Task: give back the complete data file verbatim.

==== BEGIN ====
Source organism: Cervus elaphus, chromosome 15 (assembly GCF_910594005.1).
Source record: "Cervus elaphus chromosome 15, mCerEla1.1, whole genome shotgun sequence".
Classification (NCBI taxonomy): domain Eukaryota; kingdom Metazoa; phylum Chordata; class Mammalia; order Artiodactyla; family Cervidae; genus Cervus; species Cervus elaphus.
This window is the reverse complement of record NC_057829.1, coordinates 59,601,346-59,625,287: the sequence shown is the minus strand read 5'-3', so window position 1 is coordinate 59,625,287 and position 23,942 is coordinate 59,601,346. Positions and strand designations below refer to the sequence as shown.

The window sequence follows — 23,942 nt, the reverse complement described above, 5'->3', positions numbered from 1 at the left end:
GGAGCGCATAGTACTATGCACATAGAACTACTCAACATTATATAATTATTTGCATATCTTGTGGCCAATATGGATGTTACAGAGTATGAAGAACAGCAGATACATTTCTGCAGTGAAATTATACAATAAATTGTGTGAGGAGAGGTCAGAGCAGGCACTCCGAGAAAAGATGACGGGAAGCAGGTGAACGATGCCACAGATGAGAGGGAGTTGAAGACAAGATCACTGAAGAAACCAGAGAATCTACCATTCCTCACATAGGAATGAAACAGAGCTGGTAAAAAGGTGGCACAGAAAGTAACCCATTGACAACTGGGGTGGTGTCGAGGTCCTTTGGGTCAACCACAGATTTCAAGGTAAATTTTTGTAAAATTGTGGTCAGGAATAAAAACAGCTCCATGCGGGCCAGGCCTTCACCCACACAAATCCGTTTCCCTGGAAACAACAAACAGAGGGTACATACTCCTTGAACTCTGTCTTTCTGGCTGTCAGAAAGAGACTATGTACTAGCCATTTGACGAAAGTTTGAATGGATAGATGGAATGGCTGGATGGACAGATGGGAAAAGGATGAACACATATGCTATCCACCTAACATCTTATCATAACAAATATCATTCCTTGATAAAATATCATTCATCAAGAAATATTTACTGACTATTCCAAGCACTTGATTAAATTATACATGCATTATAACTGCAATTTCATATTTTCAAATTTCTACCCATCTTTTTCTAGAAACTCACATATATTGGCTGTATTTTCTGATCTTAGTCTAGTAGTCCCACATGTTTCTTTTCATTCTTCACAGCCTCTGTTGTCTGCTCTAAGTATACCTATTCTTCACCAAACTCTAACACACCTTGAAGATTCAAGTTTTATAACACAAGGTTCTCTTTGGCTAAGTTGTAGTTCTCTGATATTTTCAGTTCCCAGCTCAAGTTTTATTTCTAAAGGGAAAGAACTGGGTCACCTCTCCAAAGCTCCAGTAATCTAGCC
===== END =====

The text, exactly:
Source organism: Cervus elaphus, chromosome 15 (assembly GCF_910594005.1).
Source record: "Cervus elaphus chromosome 15, mCerEla1.1, whole genome shotgun sequence".
Classification (NCBI taxonomy): domain Eukaryota; kingdom Metazoa; phylum Chordata; class Mammalia; order Artiodactyla; family Cervidae; genus Cervus; species Cervus elaphus.
This window is the reverse complement of record NC_057829.1, coordinates 59,601,346-59,625,287: the sequence shown is the minus strand read 5'-3', so window position 1 is coordinate 59,625,287 and position 23,942 is coordinate 59,601,346. Positions and strand designations below refer to the sequence as shown.

The window sequence follows — 23,942 nt, the reverse complement described above, 5'->3', positions numbered from 1 at the left end:
GGAGCGCATAGTACTATGCACATAGAACTACTCAACATTATATAATTATTTGCATATCTTGTGGCCAATATGGATGTTACAGAGTATGAAGAACAGCAGATACATTTCTGCAGTGAAATTATACAATAAATTGTGTGAGGAGAGGTCAGAGCAGGCACTCCGAGAAAAGATGACGGGAAGCAGGTGAACGATGCCACAGATGAGAGGGAGTTGAAGACAAGATCACTGAAGAAACCAGAGAATCTACCATTCCTCACATAGGAATGAAACAGAGCTGGTAAAAAGGTGGCACAGAAAGTAACCCATTGACAACTGGGGTGGTGTCGAGGTCCTTTGGGTCAACCACAGATTTCAAGGTAAATTTTTGTAAAATTGTGGTCAGGAATAAAAACAGCTCCATGCGGGCCAGGCCTTCACCCACACAAATCCGTTTCCCTGGAAACAACAAACAGAGGGTACATACTCCTTGAACTCTGTCTTTCTGGCTGTCAGAAAGAGACTATGTACTAGCCATTTGACGAAAGTTTGAATGGATAGATGGAATGGCTGGATGGACAGATGGGAAAAGGATGAACACATATGCTATCCACCTAACATCTTATCATAACAAATATCATTCCTTGATAAAATATCATTCATCAAGAAATATTTACTGACTATTCCAAGCACTTGATTAAATTATACATGCATTATAACTGCAATTTCATATTTTCAAATTTCTACCCATCTTTTTCTAGAAACTCACATATATTGGCTGTATTTTCTGATCTTAGTCTAGTAGTCCCACATGTTTCTTTTCATTCTTCACAGCCTCTGTTGTCTGCTCTAAGTATACCTATTCTTCACCAAACTCTAACACACCTTGAAGATTCAAGTTTTATAACACAAGGTTCTCTTTGGCTAAGTTGTAGTTCTCTGATATTTTCAGTTCCCAGCTCAAGTTTTATTTCTAAAGGGAAAGAACTGGGTCACCTCTCCAAAGCTCCAGTAATCTAGCC